Cryptococcus gattii infection: Clinical features and diagnosis
- Sharon Chen, PhD, MBBS, FRACP, FRCPA
Sharon Chen, PhD, MBBS, FRACP, FRCPA
- Clinical Associate Professor
- Sydney Medical School, University of Sydney
- Kieren A Marr, MD
Kieren A Marr, MD
- Section Editor — Compromised Host Infections; Fungal Infections
- Professor of Medicine and Oncology
- Johns Hopkins University School of Medicine
- Tania C Sorrell, MD
Tania C Sorrell, MD
- Professor of Clinical Infectious Diseases and Director of the Centre for Infectious Diseases and Microbiology
- Sydney Medical School, University of Sydney
Cryptococcus gattii has emerged as an important fungal pathogen. Infection manifests most often as potentially fatal meningoencephalitis and/or pulmonary disease. The emergence of clusters of cryptococcosis due to C. gattii in British Columbia, Canada, in 1999, with subsequent spread to the United States Pacific Northwest, has challenged our understanding of this disease [1,2]. C. gattii infection had previously been detected infrequently and was thought to be largely restricted to tropical and subtropical regions, including Australia and Papua New Guinea. It is now clear that sporadic cases occur in various regions around the world.
The clinical manifestations, complications, and diagnosis of C. gattii infection will be reviewed here. The microbiology, epidemiology, pathogenesis, and treatment of C. gattii infection are discussed separately; C. neoformans infection is also reviewed elsewhere. (See "Cryptococcus gattii infection: Microbiology, epidemiology, and pathogenesis" and "Cryptococcus gattii infection: Treatment" and "Microbiology and epidemiology of Cryptococcus neoformans infection" and "Epidemiology, clinical manifestations, and diagnosis of Cryptococcus neoformans meningoencephalitis in HIV-infected patients" and "Clinical manifestations and diagnosis of Cryptococcus neoformans meningoencephalitis in HIV-seronegative patients" and "Cryptococcus neoformans infection outside the central nervous system" and "Cryptococcus neoformans: Treatment of meningoencephalitis and disseminated infection in HIV seronegative patients".)
Incubation period — The incubation period of C. gattii infection is uncertain. A study of seven travelers to Vancouver Island, British Columbia, revealed a median time to clinical presentation of six to seven months (range 2 to 11 months) . A subsequent report of a traveler to British Columbia suggested a shorter incubation of six weeks , whereas other reports have described patients who developed infection 13 months and 36 months after exposure, respectively [5,6]. The proportion of C. gattii disease representing acute infection versus reactivation of latent infection remains unknown.
Clinical features — C. gattii infection often presents as an indolent illness and most commonly involves the central nervous system (CNS), the lungs, or both. Clinical findings vary with the site(s) of infection.
Systemic features including fever, chills, and weight loss were reported in 17 to 47 percent of patients in the North American Pacific Northwest outbreak [7-9]. Fever was reported in 54 percent of HIV-infected patients with C. gattii infection in South Africa  but was uncommon (10 percent) in another study of patients with C. gattii infection in Australia .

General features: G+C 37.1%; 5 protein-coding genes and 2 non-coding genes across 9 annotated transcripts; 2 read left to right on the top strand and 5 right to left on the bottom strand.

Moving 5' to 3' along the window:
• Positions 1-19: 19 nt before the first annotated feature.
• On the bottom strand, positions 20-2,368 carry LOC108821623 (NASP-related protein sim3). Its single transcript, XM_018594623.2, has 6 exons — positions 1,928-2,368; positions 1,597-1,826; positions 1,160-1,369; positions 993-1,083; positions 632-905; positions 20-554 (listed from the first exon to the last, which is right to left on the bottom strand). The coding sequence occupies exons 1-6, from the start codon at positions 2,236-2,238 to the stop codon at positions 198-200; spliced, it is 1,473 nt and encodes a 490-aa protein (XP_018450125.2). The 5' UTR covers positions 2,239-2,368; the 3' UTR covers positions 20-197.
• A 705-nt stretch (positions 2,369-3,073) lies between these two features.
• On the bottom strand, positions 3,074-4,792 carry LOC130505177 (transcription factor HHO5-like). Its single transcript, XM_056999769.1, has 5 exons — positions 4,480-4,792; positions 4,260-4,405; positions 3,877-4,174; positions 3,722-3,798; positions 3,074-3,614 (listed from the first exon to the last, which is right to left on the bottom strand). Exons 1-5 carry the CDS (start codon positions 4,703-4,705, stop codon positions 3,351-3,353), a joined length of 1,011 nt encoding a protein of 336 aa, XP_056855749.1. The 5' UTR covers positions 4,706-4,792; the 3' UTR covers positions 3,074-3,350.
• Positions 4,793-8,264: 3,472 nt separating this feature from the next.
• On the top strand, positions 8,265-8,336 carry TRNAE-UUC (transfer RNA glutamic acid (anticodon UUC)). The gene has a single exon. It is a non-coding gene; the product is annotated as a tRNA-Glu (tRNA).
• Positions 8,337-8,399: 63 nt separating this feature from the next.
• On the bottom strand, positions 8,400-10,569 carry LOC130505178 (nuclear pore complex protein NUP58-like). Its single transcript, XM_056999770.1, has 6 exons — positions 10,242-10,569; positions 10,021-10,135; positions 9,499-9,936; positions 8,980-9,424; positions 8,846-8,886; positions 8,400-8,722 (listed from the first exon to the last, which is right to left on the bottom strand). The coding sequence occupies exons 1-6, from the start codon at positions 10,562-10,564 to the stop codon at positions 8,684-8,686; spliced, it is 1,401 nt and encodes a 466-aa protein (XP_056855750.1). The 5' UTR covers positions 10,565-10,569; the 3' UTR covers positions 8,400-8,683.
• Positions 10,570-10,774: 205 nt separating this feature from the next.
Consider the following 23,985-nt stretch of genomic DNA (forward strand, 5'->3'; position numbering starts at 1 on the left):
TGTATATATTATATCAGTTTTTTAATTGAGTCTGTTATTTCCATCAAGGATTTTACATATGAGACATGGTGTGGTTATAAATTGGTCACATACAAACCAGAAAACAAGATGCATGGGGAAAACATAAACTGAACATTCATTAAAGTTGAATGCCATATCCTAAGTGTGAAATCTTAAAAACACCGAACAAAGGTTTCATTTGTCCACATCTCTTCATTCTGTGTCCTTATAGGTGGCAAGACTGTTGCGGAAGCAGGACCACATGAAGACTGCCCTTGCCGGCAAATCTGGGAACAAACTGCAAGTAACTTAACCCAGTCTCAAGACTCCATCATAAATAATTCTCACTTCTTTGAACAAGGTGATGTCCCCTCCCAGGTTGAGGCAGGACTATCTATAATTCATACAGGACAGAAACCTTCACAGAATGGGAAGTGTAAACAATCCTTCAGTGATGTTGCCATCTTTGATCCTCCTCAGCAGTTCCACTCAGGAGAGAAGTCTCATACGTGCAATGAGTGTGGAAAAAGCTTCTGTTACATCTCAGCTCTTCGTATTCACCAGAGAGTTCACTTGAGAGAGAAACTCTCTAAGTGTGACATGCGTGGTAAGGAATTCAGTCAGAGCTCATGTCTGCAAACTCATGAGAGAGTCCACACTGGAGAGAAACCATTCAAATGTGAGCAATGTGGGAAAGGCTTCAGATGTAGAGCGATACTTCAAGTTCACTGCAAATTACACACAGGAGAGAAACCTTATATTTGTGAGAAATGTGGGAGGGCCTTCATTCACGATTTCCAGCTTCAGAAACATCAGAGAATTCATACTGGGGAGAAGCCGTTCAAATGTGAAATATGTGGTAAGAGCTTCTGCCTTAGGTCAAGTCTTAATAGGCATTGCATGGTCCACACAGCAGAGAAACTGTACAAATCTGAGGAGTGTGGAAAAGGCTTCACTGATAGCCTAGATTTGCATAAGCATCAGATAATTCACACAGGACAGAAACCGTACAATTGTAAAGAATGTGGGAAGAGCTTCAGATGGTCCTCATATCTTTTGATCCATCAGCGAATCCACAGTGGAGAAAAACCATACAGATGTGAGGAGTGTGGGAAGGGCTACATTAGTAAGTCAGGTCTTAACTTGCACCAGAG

- Chaturvedi V, Chaturvedi S. Cryptococcus gattii: a resurgent fungal pathogen. Trends Microbiol 2011; 19:564.
- Harris J, Lockhart S, Chiller T. Cryptococcus gattii: where do we go from here? Med Mycol 2012; 50:113.
- MacDougall L, Fyfe M. Emergence of Cryptococcus gattii in a novel environment provides clues to its incubation period. J Clin Microbiol 2006; 44:1851.
- Lindberg J, Hagen F, Laursen A, et al. Cryptococcus gattii risk for tourists visiting Vancouver Island, Canada. Emerg Infect Dis 2007; 13:178.
- Georgi A, Schneemann M, Tintelnot K, et al. Cryptococcus gattii meningoencephalitis in an immunocompetent person 13 months after exposure. Infection 2009; 37:370.
- Johannson KA, Huston SM, Mody CH, Davidson W. Cryptococcus gattii pneumonia. CMAJ 2012; 184:1387.
- Centers for Disease Control and Prevention (CDC). Emergence of Cryptococcus gattii-- Pacific Northwest, 2004-2010. MMWR Morb Mortal Wkly Rep 2010; 59:865.
- Harris JR, Lockhart SR, Debess E, et al. Cryptococcus gattii in the United States: clinical aspects of infection with an emerging pathogen. Clin Infect Dis 2011; 53:1188.
- Phillips P, Galanis E, MacDougall L, et al. Longitudinal clinical findings and outcome among patients with Cryptococcus gattii infection in British Columbia. Clin Infect Dis 2015; 60:1368.
- Morgan J, McCarthy KM, Gould S, et al. Cryptococcus gattii infection: characteristics and epidemiology of cases identified in a South African province with high HIV seroprevalence, 2002-2004. Clin Infect Dis 2006; 43:1077.
- Chen SC, Slavin MA, Heath CH, et al. Clinical manifestations of Cryptococcus gattii infection: determinants of neurological sequelae and death. Clin Infect Dis 2012; 55:789.
- Chen S, Sorrell T, Nimmo G, et al. Epidemiology and host- and variety-dependent characteristics of infection due to Cryptococcus neoformans in Australia and New Zealand. Australasian Cryptococcal Study Group. Clin Infect Dis 2000; 31:499.
- Jenney A, Pandithage K, Fisher DA, Currie BJ. Cryptococcus infection in tropical Australia. J Clin Microbiol 2004; 42:3865.
- Galanis E, Macdougall L, Kidd S, et al. Epidemiology of Cryptococcus gattii, British Columbia, Canada, 1999-2007. Emerg Infect Dis 2010; 16:251.
- Galanis E, Hoang L, Kibsey P, et al. Clinical presentation, diagnosis and management of Cryptococcus gattii cases: Lessons learned from British Columbia. Can J Infect Dis Med Microbiol 2009; 20:23.
- Sorrell TC, Chen SC-A, Phillips P, Marr KA. Clinical perspectives on Cryptococcus neoformans and Cryptococcus gattii: implications for diagnosis and management. In: Cryptococcus, Heitman J, Kozel TR, Kwon-Chung KJ, et al (Eds), ASM Press, Washington DC 2011. p.595.
- Mitchell DH, Sorrell TC, Allworth AM, et al. Cryptococcal disease of the CNS in immunocompetent hosts: influence of cryptococcal variety on clinical manifestations and outcome. Clin Infect Dis 1995; 20:611.
- Lalloo D, Fisher D, Naraqi S, et al. Cryptococcal meningitis (C. neoformans var. gattii) leading to blindness in previously healthy Melanesian adults in Papua New Guinea. Q J Med 1994; 87:343.
- Speed B, Dunt D. Clinical and host differences between infections with the two varieties of Cryptococcus neoformans. Clin Infect Dis 1995; 21:28.